on 24 October 2008
This is a surprising book in several ways. On first glance it appears to be a coffee-table travelogue: it is 11 x 9 inches, and every page is dominated by photography (albeit extraordinarily beautiful photography). Some of the sacred places he has selected are those which you may expect to see, such as Stonehenge, and the Pyramids of Giza. Others are less well known yet equally wonderful, such as Lake Funduzi, in South Africa, the Ellora Caves in India (a favourite of mine!), and Mount Tongariro in New Zealand. Yet there is a lot more here than what may be found in other books of its kind. What Carr-Gomm has attempted to do, successfully I think, is expand the understanding of what a sacred place is. Three particular ways stand out in my mind.
The first is that a sacred place need not be "discovered" It can also be created. Certainly, there are places which seem to call out to humanity, and appear as if they have magic whether or not people acknowledge it. Mountain heights like Kilimanjaro, Denali, and special lakes like Walden Pond or the Source of the Blue Nile, are included for this reason. But it is also the case that some places have become sacred because of human activity: perhaps it is the location of a traditional ceremony or an important historical event. Perhaps it is the site of an temple or other edifice of human hands. He therefore includes impressive cathedrals and monuments such as Santiago de la Compostela, and Mecca, and a few that are partially in ruins now, such as the Oracle of Delphi, and the Temples of Malta.
That point may seem obvious to some. The second, more original point that Carr-Gomm raises, is that a sacred place need not be ancient. Carr-Gomm has therefore included the Temples of Humanity in Damanhur, Italy, and the Tarot Garden, also in Italy. Indeed in his introduction he describes a parkland in Wellington, New Zealand, which enchanted him with its beauty. He also noted signs that other people found the park to be most magical, as there is a clearing where people leave offerings of feathers, prayer-ties, and the like, on the trees. Yet the park was built on a reclaimed rubbish dump. Part of his purpose here, I think, is not just to draw attention to these wonderful places. It is also to assert the case that a sacred place can be very new, and it need not be any less sacred because of its youth. I find this an encouraging thought.
The third is that a sacred place is not always entirely peaceful. Carr-Gomm describes not only the wonder and beauty of each site he describes. He also mentions that many of them have long been the site of some terrible conflicts, and even of wars. Sometimes the conflict concerns who or which group controls the site, or who is (or is not) allowed in. It may concern environmental degradation. It may even have to do with political conflict at a regional or national level, from ethnic tension to outright warfare. Carr-Gomm describes the legal and political problems associated with Bear Butte, in South Dakota. A federal court ruled that the land had been seized from the Lakota Nation illegally, and ordered the government to pay damages. The Lakota refused the money, as they wanted their sacred homeland back. This fight for justice continues to this day. Carr-Gomm also describes how Luang Prabang, a World Heritage city in Laos, is threatened by the extreme poverty of local inhabitants, and the consequences of a secret war that the USA fought against Laos during the Vietnam era. Carr-Gomm describes the message of the Kogi people, the indigenous nation that lives in the Sierra Nevada northern Columbia, concerning the environmental disaster taking place there. A sacred place is not "apart from the world" in the sense that it is immune from invasion. I think this is a socially and religiously important insight, and deserves to be acknowledged in the unapologetic way that Carr-Gomm does. Indeed I think he shows great respect to these sites by not white-washing away the problems, and by presenting the social and environmental situation of many of these sacred places as it really is.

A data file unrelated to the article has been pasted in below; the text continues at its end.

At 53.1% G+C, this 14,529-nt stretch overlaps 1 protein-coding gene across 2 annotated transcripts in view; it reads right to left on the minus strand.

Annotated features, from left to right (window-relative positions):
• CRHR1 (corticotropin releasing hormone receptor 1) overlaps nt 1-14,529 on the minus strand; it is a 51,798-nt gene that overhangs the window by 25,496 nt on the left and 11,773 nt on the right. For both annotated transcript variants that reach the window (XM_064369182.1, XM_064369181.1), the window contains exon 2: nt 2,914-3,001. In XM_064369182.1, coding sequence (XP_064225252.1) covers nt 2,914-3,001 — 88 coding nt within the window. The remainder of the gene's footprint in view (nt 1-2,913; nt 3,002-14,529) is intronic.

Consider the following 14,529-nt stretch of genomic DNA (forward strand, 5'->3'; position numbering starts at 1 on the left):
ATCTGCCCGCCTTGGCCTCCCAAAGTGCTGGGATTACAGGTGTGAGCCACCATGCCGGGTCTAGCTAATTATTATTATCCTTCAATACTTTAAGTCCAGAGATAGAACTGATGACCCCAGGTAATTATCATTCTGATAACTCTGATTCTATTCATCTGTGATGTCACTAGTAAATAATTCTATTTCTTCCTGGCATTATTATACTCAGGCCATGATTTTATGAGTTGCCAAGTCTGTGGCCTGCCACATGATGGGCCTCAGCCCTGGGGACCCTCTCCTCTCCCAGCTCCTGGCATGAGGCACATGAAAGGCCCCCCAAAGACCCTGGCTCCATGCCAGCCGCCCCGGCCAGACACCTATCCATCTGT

Overall, I'm most delighted to recommend this book to anyone. I think it may make excellent Yuletide gift-giving, especially for people who may want to visit these places but cannot afford to travel. And for those who can, let Carr-Gomm suggest a few unusual and less well known but equally amazing places to visit. For the whole of the world is wonderful - if only we look around.
on 6 July 2009
This excellent pictorial book deals with 51 "sacred places" -not 50 as stated on the dust cover.The location of the sites cover all continents as follows Africa 5,Middle East 4,Europe 16,Americas 10,Oceania 4and Asia 12.
There is a strong religious conotation with nearly all the places.The better known ones include the Pyramids,Stonehenge, Machu Picchu and Uluru -Ayres Rock plus less well known ones eg.Walden pond,Sillistani and Externsteine.
Each place is given 4 pages and a very few 6.For each site there is a location map,a time line and an informative and well written text plus pictures.
In general the picrures are good but the picture of the Potala Palace in Lhasa is poor.A few picrures cover 2 pages which is unfortunate as iit does them no good.